Alex Boyd’s wet plate photographs chronicle a journey across the Atlantic edges of Britain and Ireland

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Armed with an antique camera, liquid silver, glass and cyanide, Boyd embarked on an emotional and historically loaded journey along the coast of Ireland, the Hebrides, and the Scottish Highlands

A crashing wave of liquid silver spills across the opening image of Alex Boyd’s The Point of the Deliverance. Created over the last decade, Boyd’s set of wet-plate collodion photographs were created on journeys along the coastlines of Ireland, the Hebrides, and the Scottish Highlands. It’s a sequence which, as artist Will McLean notes in his preface, holds an extraordinary “mystic quality”, expressing an intense personal vision while compressing the deep histories of each site.

The photograph in question is of last light at Downpatrick Head, Country Mayo, a coastline of barren, striated cliffs with a well-known sea stack, Dun Briste. The shot forms part of the largest gathering of images in the book, recording Boyd’s travels along the West Coast of Ireland between 2012 and 2017. As the artist notes in his afterword: “[W]ith an antique camera, liquid silver, glass and cyanide, I would carry my dark tent to sites of ancient settlement, from the coastal forts of Mayo and the Aran islands, to the mountains of the Ring of Kerry in the south.”

Wreck of Speedwell, North Uist © Alex Boyd.
The Black Cuillin © Alex Boyd.

Exposure on the glass plates had to occur in makeshift darkrooms on site, often in wretched conditions. The glass could crack on the route home, especially when travelling down mountains. The resultant artworks are documents of sheer physical exertion as much as anything else, and of whatever emotional and mental animus compelled each mission. The story of their creation is written into their surfaces, in the slippage and run of chemicals, the scratches and frayed edges.

Thematically speaking, these are images of geology; of millennia-old Celtic cultures, and of centuries-long struggles between local communities and the interests of landholders, state, and big business. Boyd alludes in his afterword to a family heritage rooted in Western Ireland, and early sites of human civilisation are in evidence, from the standing stones of Machrie Moor to the forbidding ring forts of the Aran Islands. 

More modern abandoned structures are cast in the same spectral light, like the wreck of the Speedwell on North Uist, and the MV Plassey, a WW2 warship beached on the Aran Islands. There are clearance sites – from which tenant farmers were forcibly removed to make way for livestock during the 18th and 19th centuries – at Hallaig and Assynt in Scotland.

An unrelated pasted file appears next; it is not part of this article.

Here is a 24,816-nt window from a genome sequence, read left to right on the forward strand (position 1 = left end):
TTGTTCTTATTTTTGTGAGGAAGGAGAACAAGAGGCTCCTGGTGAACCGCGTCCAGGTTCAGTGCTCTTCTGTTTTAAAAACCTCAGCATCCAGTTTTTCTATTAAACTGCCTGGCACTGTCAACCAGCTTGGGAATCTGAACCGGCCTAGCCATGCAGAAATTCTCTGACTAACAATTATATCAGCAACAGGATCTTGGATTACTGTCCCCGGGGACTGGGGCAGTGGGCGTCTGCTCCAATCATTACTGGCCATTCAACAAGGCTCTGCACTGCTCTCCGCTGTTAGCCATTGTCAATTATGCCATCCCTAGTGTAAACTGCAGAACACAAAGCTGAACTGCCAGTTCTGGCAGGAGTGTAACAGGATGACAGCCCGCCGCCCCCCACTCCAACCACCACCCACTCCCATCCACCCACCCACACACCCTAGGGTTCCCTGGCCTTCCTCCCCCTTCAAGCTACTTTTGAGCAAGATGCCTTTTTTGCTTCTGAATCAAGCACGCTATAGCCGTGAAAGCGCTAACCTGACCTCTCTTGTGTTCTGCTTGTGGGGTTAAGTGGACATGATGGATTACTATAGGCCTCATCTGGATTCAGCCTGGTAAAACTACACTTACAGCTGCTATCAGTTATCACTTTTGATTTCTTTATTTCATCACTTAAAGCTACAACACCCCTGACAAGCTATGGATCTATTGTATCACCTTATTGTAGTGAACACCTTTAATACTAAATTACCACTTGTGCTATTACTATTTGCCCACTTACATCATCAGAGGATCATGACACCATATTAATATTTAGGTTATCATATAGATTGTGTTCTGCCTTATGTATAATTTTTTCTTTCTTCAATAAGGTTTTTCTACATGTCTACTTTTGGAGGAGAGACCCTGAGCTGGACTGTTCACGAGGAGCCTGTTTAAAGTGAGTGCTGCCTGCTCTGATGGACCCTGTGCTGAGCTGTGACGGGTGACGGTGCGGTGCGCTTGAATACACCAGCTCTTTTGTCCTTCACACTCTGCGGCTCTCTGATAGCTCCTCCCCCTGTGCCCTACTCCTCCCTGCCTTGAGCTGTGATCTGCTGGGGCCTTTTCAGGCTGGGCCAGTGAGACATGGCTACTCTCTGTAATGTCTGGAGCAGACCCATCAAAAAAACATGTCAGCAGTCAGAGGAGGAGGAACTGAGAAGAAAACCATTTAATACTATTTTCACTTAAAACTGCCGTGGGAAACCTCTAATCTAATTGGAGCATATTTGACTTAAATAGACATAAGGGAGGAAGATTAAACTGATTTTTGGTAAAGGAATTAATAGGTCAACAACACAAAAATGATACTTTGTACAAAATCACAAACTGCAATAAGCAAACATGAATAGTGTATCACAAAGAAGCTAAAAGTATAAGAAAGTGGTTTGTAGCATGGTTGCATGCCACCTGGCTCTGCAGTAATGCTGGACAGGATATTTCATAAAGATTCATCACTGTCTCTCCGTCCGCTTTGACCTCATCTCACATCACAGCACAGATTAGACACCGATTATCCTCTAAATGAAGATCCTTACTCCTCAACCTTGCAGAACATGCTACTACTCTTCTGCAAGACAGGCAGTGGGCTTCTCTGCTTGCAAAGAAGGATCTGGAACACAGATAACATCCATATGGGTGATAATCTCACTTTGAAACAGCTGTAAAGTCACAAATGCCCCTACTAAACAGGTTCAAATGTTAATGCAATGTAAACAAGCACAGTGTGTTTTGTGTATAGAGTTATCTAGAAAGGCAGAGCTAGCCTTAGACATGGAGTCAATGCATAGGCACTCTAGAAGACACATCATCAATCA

Shell to Sea protest cottage, County Mayo, Ireland © Alex Boyd.

Of particular interest are shots of the so-called Shell to Sea cottages, sites of a community struggle against the installation of Shell’s Corrib gas processing pipeline in the 2000s-2010s. The tale is a recent one, but the method of documentation, with its connotations of great age, grants it the same patina of myth as photographs reflecting more timeworn stories of struggle. At various points in the book, we seem to be cast forward to some point in the future, by which modernity will have become a distant source of morality tales, archetypes.

Boyd has worked with poets throughout his career, and regularly cites them in his work. In this case he has been inspired by Sorley MacLean and Seamus Heaney amongst others. Poems by Moya Cannon are even included in the book, dotted between the photographs. But perhaps the most notable point of reference for this work is the gothic prose stylings of Edgar Allan Poe, a world away from the earthy lyricism of Heaney and MacLean. There is certainly an illustrative quality of ghostliness, of melancholy, even of a lurking evil to some of these pictures: the trace of something ancient, disruptive of our normal sense of the world. This also seems to reflect the personal impulse behind this book, some of which was created during a period of depression: perhaps some psychological sense of alienation, of a spectrality to life, was being recorded and worked through. Indeed, what the text arguably leaves us with above all is a sense of the weight, and the catharsis, of the individual journey that it evokes.

The Point of the Deliverance by Alex Boyd is available to pre-order via Kozu Books.

Greg Thomas

Greg Thomas is a writer on photography, art, and literature based in Glasgow. His writing has appeared in Aesthetica, Art Monthly, Burlington Contemporary, MAP, Scottish Art News, and elsewhere.